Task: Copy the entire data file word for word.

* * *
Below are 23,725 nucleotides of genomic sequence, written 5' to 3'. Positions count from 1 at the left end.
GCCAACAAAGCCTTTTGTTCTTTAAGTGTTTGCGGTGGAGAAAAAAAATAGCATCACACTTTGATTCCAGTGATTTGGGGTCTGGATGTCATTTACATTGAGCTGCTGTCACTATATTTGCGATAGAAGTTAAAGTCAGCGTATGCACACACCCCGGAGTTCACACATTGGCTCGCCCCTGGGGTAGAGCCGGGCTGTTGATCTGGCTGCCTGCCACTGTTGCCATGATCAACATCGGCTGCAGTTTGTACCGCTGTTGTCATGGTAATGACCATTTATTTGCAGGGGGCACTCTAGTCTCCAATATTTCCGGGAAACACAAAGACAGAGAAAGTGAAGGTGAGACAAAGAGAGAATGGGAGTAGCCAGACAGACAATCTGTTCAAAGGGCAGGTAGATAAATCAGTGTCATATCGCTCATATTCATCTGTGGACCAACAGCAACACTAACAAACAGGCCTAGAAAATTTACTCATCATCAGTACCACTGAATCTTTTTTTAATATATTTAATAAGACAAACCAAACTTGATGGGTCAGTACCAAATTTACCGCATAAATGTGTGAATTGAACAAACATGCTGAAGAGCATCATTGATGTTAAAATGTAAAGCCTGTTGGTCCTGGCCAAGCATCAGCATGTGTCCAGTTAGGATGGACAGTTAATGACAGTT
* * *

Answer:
Below are 23,725 nucleotides of genomic sequence, written 5' to 3'. Positions count from 1 at the left end.
GCCAACAAAGCCTTTTGTTCTTTAAGTGTTTGCGGTGGAGAAAAAAAATAGCATCACACTTTGATTCCAGTGATTTGGGGTCTGGATGTCATTTACATTGAGCTGCTGTCACTATATTTGCGATAGAAGTTAAAGTCAGCGTATGCACACACCCCGGAGTTCACACATTGGCTCGCCCCTGGGGTAGAGCCGGGCTGTTGATCTGGCTGCCTGCCACTGTTGCCATGATCAACATCGGCTGCAGTTTGTACCGCTGTTGTCATGGTAATGACCATTTATTTGCAGGGGGCACTCTAGTCTCCAATATTTCCGGGAAACACAAAGACAGAGAAAGTGAAGGTGAGACAAAGAGAGAATGGGAGTAGCCAGACAGACAATCTGTTCAAAGGGCAGGTAGATAAATCAGTGTCATATCGCTCATATTCATCTGTGGACCAACAGCAACACTAACAAACAGGCCTAGAAAATTTACTCATCATCAGTACCACTGAATCTTTTTTTAATATATTTAATAAGACAAACCAAACTTGATGGGTCAGTACCAAATTTACCGCATAAATGTGTGAATTGAACAAACATGCTGAAGAGCATCATTGATGTTAAAATGTAAAGCCTGTTGGTCCTGGCCAAGCATCAGCATGTGTCCAGTTAGGATGGACAGTTAATGACAGTT